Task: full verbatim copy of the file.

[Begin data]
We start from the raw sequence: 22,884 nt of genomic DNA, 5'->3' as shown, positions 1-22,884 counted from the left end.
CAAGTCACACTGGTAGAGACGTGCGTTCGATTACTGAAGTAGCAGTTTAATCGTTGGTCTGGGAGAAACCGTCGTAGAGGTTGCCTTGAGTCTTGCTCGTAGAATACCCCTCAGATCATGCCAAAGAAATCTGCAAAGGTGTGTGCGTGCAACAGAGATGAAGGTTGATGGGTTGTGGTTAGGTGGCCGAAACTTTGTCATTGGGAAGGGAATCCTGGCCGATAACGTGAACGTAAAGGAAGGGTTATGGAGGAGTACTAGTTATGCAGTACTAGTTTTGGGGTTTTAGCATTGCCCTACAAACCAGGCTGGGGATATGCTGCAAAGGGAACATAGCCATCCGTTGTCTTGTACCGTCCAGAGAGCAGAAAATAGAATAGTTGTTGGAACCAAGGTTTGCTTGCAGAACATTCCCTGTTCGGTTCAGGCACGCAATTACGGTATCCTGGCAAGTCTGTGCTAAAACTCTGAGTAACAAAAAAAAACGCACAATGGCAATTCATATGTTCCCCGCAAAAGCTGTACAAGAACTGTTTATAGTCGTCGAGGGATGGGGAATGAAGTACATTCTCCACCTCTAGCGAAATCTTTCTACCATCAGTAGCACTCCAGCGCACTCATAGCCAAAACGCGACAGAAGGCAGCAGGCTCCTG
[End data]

We start from the raw sequence: 22,884 nt of genomic DNA, 5'->3' as shown, positions 1-22,884 counted from the left end.
CAAGTCACACTGGTAGAGACGTGCGTTCGATTACTGAAGTAGCAGTTTAATCGTTGGTCTGGGAGAAACCGTCGTAGAGGTTGCCTTGAGTCTTGCTCGTAGAATACCCCTCAGATCATGCCAAAGAAATCTGCAAAGGTGTGTGCGTGCAACAGAGATGAAGGTTGATGGGTTGTGGTTAGGTGGCCGAAACTTTGTCATTGGGAAGGGAATCCTGGCCGATAACGTGAACGTAAAGGAAGGGTTATGGAGGAGTACTAGTTATGCAGTACTAGTTTTGGGGTTTTAGCATTGCCCTACAAACCAGGCTGGGGATATGCTGCAAAGGGAACATAGCCATCCGTTGTCTTGTACCGTCCAGAGAGCAGAAAATAGAATAGTTGTTGGAACCAAGGTTTGCTTGCAGAACATTCCCTGTTCGGTTCAGGCACGCAATTACGGTATCCTGGCAAGTCTGTGCTAAAACTCTGAGTAACAAAAAAAAACGCACAATGGCAATTCATATGTTCCCCGCAAAAGCTGTACAAGAACTGTTTATAGTCGTCGAGGGATGGGGAATGAAGTACATTCTCCACCTCTAGCGAAATCTTTCTACCATCAGTAGCACTCCAGCGCACTCATAGCCAAAACGCGACAGAAGGCAGCAGGCTCCTG